English names are boring. Sure, some have backstories dating back to Nordic lore or 9th century Latin, but their original meanings have been lost in time. Chinese names are different. Their poetic translations can reflect a person’s personality. When choosing a Chinese name, it’s important to find one that speaks to you. On the other hand, you don’t want to pick something obvious or cheesy— people might laugh!
Finding the perfect Chinese name is no easy task, so we’re here to help. You’ll soon see that picking a name is fun and self-reflective. You may even learn something new about yourself.
Choose a family name
Even before Confucian values of “filial piety” took root in 500 BC, Chinese culture valued family first. In Mandarin, the last name comes before the first name. For example, “John Doe” becomes “Doe John.” When choosing a Chinese surname, it is crucial to pick one of the hundred most common. If you pick an obscure one, people may not even recognize it as a name. Here is a helpful list of the most common surnames and their meanings. Try to find one that speaks to you: https://en.wikipedia.org/wiki/List_of_common_Chinese_surnames
In choosing my Chinese surname, I was drawn to “江” (jiāng) meaning “river.” It’s common enough to be recognized as a surname, but it’s unique. I’ve only met a couple of other “jiāng”s over the years. It has a flowing sound that matches its meaning, and I like the look of the character. Furthermore, one of my most cherished childhood memories was visiting 麗江/丽江 (lì jiāng), China, a rural village in the Yunnan Province. My name is a living memento of my experience there.
What do you want to say about yourself?
Make a list of characteristics you want your name to convey. These could be personality traits (e.g. intelligent, brave, cunning) or physical traits (e.g. tall, beautiful, strong). Any of these could be your first name! The most common boys’ name in China is 偉/伟(wěi)—“great.” For girls, 芳 (fāng)—“fragrant.” Here’s a list of common first names and their translations: http://www.behindthename.com/names/usage/chinese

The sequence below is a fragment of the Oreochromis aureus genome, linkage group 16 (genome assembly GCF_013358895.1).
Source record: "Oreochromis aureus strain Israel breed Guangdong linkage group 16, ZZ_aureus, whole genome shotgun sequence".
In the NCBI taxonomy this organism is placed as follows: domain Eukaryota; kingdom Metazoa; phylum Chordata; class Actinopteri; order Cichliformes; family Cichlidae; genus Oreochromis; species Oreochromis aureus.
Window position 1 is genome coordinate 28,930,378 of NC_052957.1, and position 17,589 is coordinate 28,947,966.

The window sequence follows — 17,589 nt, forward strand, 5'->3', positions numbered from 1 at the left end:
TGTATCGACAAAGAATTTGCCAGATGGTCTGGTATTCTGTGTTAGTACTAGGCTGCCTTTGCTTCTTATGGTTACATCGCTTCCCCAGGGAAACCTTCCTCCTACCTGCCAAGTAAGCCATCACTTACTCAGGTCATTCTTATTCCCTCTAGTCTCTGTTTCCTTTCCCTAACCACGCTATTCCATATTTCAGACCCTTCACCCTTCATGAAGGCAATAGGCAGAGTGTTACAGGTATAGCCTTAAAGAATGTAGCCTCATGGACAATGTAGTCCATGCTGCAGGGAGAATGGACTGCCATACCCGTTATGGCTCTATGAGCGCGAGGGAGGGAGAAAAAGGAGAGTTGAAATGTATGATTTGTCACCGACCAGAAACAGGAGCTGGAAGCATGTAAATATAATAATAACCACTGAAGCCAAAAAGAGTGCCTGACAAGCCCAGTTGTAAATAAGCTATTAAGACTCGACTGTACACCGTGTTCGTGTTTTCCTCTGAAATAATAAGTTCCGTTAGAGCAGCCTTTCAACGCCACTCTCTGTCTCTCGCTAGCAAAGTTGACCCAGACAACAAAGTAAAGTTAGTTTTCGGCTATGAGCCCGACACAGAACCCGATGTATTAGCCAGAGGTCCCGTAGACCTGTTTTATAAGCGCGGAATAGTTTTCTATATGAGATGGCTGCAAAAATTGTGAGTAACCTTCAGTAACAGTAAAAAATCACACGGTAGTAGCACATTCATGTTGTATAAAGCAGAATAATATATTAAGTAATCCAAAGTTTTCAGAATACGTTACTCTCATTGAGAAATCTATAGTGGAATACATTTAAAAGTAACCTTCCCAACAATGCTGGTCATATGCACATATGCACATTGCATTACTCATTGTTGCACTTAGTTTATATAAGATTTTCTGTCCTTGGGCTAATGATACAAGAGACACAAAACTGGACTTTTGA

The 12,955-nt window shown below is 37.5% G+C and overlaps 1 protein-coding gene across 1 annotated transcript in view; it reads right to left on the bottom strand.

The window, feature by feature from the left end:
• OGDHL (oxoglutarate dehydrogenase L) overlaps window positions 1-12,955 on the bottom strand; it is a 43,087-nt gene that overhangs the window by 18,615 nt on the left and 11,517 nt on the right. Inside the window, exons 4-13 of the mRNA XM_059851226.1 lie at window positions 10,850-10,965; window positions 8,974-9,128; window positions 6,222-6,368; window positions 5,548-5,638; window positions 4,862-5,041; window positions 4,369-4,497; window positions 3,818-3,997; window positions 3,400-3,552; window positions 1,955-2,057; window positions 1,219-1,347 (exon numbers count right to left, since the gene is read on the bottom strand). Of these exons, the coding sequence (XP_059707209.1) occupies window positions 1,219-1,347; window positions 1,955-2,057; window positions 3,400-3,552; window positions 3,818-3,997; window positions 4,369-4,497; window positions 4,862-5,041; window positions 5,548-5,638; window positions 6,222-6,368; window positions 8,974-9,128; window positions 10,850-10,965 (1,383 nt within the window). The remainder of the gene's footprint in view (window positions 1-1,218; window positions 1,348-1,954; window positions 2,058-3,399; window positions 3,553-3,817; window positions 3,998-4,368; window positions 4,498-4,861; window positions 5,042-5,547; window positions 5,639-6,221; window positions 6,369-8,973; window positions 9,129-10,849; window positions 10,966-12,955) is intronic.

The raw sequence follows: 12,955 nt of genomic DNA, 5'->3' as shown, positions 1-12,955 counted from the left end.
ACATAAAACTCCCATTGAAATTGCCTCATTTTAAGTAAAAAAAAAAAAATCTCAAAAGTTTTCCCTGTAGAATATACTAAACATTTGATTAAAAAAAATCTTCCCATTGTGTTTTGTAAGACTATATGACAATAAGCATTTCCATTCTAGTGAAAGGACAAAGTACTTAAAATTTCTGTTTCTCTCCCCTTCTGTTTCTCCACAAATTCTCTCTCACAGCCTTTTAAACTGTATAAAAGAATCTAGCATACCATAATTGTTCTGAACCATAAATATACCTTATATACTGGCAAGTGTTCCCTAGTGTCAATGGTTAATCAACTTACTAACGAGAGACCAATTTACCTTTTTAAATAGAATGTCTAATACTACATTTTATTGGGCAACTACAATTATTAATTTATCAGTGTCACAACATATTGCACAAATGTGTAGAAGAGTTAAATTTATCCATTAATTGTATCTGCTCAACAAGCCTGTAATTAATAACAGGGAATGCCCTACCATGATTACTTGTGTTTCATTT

Make it a metaphor
Instead of a literal adjective translation, you could also give your name a subtle meaning. Think about the qualities you want to emphasize and ponder how you could convey them through metaphor. For example, “ocean” 洋 (yáng) could convey beauty, depth, and constancy.
Be careful not to get too gimmicky. A Chinese person will know a cheesy, fake name from a mile away. One of my American friends worked in China as a stuntman, and gave himself the name 白龍/白龙 “bái lóng” meaning “white dragon.” It took him months to figure out why people would giggle when he introduced himself!
I wanted my first name to fit my last name “river,” and to convey something special about myself. I chose 明晰 (míng xī), meaning “clear and lucid.” My Chinese full name, 江明晰 (jiāng míng xī) means “river of clarity.” It reflects the peace of mind I strive to achieve.
Your name does not have to be deep and philosophical. It could merely be a phonetic translation of your English name! For example, David becomes 大衛/大卫 (dà wèi), Lily becomes 麗麗/丽丽 (lì lì), and Alice becomes 愛麗絲/爱丽丝 (ài lì sī). Here’s a list of English first names and their phonetic translations: http://www.chinese-tools.com/names.
Lost? Overwhelmed? That’s okay!
Choosing a Chinese name is hard, but it is critically important. You need a Chinese name to interact closely with Chinese people. That’s why we at Chineasy are offering to give you a perfect, personalized Chinese name! Answer a short questionnaire, and enjoy your new Chinese title!